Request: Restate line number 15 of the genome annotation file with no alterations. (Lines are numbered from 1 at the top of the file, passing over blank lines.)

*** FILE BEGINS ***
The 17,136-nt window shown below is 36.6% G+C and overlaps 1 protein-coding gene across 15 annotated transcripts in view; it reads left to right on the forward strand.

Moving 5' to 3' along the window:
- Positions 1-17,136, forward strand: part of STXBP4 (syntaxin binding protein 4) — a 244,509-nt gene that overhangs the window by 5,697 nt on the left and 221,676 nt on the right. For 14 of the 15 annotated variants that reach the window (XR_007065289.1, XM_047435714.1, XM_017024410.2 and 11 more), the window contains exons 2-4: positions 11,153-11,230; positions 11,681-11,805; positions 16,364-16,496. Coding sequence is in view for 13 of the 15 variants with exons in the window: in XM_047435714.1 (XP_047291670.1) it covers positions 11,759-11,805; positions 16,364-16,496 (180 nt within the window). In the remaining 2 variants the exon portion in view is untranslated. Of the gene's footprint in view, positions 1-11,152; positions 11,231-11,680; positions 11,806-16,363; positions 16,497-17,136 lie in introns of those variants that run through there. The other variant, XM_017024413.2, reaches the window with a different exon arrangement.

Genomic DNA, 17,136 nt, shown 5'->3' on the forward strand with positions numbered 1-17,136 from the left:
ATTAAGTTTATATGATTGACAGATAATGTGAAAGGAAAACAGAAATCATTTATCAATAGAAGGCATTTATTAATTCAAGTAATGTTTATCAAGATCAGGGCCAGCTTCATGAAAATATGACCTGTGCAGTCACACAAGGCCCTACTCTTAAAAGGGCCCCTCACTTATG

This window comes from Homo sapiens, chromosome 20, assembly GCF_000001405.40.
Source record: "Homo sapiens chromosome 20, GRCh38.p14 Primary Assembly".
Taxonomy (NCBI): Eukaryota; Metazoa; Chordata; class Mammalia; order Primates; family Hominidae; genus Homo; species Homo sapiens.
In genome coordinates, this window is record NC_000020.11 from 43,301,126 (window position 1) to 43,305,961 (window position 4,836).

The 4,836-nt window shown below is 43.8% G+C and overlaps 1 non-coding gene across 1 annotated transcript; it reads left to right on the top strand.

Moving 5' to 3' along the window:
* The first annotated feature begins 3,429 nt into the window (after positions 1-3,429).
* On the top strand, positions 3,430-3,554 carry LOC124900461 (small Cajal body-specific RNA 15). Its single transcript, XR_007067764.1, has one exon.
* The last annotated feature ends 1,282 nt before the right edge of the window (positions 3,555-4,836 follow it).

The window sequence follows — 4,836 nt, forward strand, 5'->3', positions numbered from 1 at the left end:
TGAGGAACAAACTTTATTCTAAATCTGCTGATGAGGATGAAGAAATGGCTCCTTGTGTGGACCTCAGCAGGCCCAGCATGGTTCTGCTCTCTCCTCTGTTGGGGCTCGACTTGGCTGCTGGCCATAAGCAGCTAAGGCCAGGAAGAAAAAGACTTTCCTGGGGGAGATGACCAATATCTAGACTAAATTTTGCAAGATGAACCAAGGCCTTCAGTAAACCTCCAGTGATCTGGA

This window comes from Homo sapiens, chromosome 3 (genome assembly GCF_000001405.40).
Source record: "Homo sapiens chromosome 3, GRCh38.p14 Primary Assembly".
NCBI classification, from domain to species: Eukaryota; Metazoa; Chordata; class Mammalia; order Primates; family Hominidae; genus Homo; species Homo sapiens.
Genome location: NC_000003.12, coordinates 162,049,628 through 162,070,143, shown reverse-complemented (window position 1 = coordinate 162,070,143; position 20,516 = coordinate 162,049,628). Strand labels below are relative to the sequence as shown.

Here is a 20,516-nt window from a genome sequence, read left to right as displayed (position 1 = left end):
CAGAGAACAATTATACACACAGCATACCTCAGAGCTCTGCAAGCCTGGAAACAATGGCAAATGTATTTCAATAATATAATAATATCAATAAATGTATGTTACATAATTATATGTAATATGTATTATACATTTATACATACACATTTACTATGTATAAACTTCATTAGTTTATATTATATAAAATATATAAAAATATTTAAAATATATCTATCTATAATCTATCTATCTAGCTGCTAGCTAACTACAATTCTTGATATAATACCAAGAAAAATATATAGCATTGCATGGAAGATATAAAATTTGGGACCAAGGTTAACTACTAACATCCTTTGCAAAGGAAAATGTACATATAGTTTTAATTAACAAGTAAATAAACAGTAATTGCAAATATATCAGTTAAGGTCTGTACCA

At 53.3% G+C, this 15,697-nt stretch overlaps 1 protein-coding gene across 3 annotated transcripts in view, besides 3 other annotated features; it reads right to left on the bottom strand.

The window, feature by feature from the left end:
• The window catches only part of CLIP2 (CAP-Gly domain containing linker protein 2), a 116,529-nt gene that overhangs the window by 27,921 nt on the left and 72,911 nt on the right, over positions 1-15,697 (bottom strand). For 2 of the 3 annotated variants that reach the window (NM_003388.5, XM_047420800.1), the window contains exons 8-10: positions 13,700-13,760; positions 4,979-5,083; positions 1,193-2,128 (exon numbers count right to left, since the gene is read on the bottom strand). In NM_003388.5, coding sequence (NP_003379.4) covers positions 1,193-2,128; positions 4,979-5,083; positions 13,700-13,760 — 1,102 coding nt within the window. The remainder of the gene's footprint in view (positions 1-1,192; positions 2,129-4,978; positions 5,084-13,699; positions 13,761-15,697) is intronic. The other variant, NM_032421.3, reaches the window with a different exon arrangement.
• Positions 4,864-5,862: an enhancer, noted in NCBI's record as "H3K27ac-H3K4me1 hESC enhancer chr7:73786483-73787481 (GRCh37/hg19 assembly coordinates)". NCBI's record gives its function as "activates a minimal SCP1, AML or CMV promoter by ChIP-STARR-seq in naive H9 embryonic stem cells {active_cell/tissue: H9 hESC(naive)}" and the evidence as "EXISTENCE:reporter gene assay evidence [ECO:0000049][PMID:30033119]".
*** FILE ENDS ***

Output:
The window sequence follows — 4,836 nt, forward strand, 5'->3', positions numbered from 1 at the left end: